MR10 | Monthly Report | No.383 | October 2014
Melancholy in the euro area
Autumn is a season prone to a certain melancholy. The days are rapidly getting shorter, the trees are losing their leaves and, after a summer break, many people are overwhelmed by their return to the daily grind. It is always tempting, and often a risk, to take refuge in a melancholy outlook at this time of year.
After suffering two recessions in just four years, the summertime was not good for the euro area's economy. Now the return to work has arrived and brought with it serious threats of melancholy, originating from the larger countries: France, Italy and also, albeit to a lesser extent, Germany.
Europe's political leaders are responsible for ensuring we do not succumb to such a gloomy temptation. On the one hand, the deterioration in the euro area's situation is closely related to geopolitical factors, particularly to tensions with Russia, but these factors should hopefully be temporary in nature. On the other hand the results of the European Parliament elections last May, together with the rise of extremist parties in many Member states, should sound the alarm for the European Union and most particularly the euro area. A jaded attitude, or merely «more of the same», will not counteract the increasing discontent among the population. Together with the new EU authorities, European leaders must ensure a true change in direction for economic policy in order to respond to today's formidable challenges. So what should form the basis of this new approach?
Regarding budget policy, the austerity debate must be suitably qualified, adjusting the reduction of public deficits to the different starting points and levels of debt. The more important countries such as Germany must especially play their part in helping to boost the aggregate demand of the euro area as a whole. It is in their own interest, given the existing degree of economic integration and Germany's great relative weight.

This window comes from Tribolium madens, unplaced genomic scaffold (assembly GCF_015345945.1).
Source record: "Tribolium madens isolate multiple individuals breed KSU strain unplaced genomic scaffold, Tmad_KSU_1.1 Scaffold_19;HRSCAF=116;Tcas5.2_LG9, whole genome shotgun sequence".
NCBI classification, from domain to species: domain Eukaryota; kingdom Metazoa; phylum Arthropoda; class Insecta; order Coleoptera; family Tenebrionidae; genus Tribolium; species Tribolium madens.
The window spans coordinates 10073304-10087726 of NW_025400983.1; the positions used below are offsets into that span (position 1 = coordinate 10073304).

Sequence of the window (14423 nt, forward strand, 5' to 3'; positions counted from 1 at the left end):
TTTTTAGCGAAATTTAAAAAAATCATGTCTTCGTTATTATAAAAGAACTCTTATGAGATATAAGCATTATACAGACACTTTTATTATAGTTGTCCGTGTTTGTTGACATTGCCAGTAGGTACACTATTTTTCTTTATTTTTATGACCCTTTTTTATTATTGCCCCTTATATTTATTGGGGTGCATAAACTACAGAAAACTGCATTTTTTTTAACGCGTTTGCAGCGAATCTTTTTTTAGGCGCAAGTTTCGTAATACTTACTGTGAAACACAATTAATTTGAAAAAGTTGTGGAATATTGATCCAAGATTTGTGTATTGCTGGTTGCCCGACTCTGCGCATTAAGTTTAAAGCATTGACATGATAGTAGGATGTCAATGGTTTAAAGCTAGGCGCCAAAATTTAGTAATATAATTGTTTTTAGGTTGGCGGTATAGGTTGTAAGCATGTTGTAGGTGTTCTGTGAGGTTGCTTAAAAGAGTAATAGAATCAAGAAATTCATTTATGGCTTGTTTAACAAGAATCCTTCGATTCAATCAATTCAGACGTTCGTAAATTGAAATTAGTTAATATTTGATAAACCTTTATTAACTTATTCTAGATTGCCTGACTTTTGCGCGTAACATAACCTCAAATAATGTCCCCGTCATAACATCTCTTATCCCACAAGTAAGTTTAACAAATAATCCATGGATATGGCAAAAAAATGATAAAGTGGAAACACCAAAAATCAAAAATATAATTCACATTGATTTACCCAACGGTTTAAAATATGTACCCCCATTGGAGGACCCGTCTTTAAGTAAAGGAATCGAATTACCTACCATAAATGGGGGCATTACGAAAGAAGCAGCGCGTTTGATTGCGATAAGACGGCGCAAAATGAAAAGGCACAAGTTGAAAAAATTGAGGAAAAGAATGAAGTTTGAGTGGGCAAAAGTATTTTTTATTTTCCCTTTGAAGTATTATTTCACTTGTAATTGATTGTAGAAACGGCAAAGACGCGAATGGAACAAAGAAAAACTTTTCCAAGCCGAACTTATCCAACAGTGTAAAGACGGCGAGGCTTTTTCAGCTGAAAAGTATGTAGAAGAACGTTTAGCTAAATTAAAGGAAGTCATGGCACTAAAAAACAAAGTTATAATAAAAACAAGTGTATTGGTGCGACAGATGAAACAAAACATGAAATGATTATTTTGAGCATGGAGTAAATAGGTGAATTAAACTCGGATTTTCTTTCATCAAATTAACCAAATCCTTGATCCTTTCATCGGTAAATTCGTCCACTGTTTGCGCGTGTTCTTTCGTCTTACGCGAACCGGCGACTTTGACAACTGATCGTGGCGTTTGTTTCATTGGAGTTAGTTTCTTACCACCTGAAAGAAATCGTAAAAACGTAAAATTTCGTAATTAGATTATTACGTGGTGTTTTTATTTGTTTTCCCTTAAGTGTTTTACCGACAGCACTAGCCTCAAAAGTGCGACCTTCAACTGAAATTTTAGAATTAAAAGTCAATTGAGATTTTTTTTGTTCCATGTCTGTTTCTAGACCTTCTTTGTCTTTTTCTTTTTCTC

Regarding structural reforms, the countries now lagging most behind are France and Italy and the evident success of reforms in countries such as Ireland and Spain (and, to a lesser extent, Portugal) must spur them on to move from words to deeds.
Another area where immediate and bold action is required is the domestic market. Defeating all the protectionist resistances as necessary, Europe must integrate its service markets, especially in the area of regulated industries such as telecommunications and energy. This is a policy that would improve not only the current situation but also the long-term potential of Europe's economy.
Lastly, there is the financial area. Here the ECB has gradually worn down the resistance with an increasingly daring policy that has underpinned the integrity of the euro area and attempted to restructure the mechanism to pass on monetary stimuli and ensure liquidity reaches families and firms. This endeavour will be helped by the advances being made in Banking Union and by suitably handling the current assessment of Europe's banks. As discussed in depth in the Dossier of this Monthly Report, the stabilisation of regulatory policy will also help, eliminating the uncertainties that still influence the decisions taken by economic agents.
The recently deceased management guru, Warren Bennis, used to say that a good manager helps his team to reach their goal while a good leader convinces his people of what their goal should be. In the melancholy season par excellence, European citizens deserve chiefs who are not merely managers of the complex situation we have to deal with but true leaders, thereby successfully overcoming the huge challenges facing Europe's economy.
30 September 2014